A Nebraska teen was shot and lost his leg hours after accepting a college basketball scholarship. KeShon Henderson, 17, was robbed at gunpoint while walking to his Omaha home on September 23. To save his life, doctors had to amputate his leg. He remains in a coma. Earlier that day, he had accepted a full-ride athletic scholarship to Judson University in Illinois.

A 6-year-old girl in Ohio was killed when someone opened fire on her home. Lyric Lawson was asleep beside five small children on Saturday when at least 28 rifle rounds pierced her Cleveland home.


Of the 2,095 guns recovered at crime scenes in Washington, D.C., in 2018 and traced by the ATF, 599 came from Virginia. Only 43 originated from the District itself. [ATF]

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Daily Bulletin: SCOTUS Sets Date For Potentially Major Gun Case

Good morning, Bulletin readers. After the Dayton mass shooting, Ohio looked like it might be a state where senior Republicans embraced changes long sought by gun violence prevention groups. Yesterday, Governor Mike DeWine put forward a plan that follows a more predictable political script. That story and more in your Tuesday roundup.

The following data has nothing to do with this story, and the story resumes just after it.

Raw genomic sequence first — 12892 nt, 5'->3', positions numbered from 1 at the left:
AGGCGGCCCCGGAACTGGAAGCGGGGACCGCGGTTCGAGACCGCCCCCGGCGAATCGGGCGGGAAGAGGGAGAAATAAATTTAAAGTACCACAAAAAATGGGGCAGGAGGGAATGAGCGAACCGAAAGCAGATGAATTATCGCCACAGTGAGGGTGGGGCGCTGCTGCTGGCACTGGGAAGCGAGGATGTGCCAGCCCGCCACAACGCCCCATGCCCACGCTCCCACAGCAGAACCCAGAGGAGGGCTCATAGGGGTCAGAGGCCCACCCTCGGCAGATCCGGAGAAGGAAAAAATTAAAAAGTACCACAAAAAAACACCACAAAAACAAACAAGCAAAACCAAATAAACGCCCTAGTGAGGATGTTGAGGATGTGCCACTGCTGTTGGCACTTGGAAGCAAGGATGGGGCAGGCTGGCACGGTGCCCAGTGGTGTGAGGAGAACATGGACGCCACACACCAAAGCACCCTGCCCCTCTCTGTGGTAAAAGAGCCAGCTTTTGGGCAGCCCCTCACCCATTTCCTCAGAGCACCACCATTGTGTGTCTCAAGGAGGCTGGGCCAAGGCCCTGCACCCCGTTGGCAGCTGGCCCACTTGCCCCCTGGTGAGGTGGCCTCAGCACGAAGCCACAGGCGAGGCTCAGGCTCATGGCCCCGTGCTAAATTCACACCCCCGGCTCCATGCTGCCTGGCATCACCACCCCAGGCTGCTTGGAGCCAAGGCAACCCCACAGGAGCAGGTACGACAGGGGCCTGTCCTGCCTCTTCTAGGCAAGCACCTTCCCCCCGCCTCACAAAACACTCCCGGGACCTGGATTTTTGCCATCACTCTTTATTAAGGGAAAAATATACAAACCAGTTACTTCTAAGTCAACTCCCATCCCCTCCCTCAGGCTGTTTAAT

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The Supreme Court is moving forward with its first gun case in nearly a decade. The justices on Monday set oral arguments for December 2 in New York State Rifle & Pistol Association v. New York City, a challenge to the city’s ban on transporting a licensed handgun to a home or shooting range outside the five boroughs. The NYPD, which issues firearm permits to city residents, scuttled the ban after the case was filed, but the Supreme Court declined to dismiss the challenge. From The Trace archives: A legal scholar breaks down the significance of the case, which gives SCOTUS’s conservative majority a chance to weigh in on whether or how far private gun rights extend to public spaces.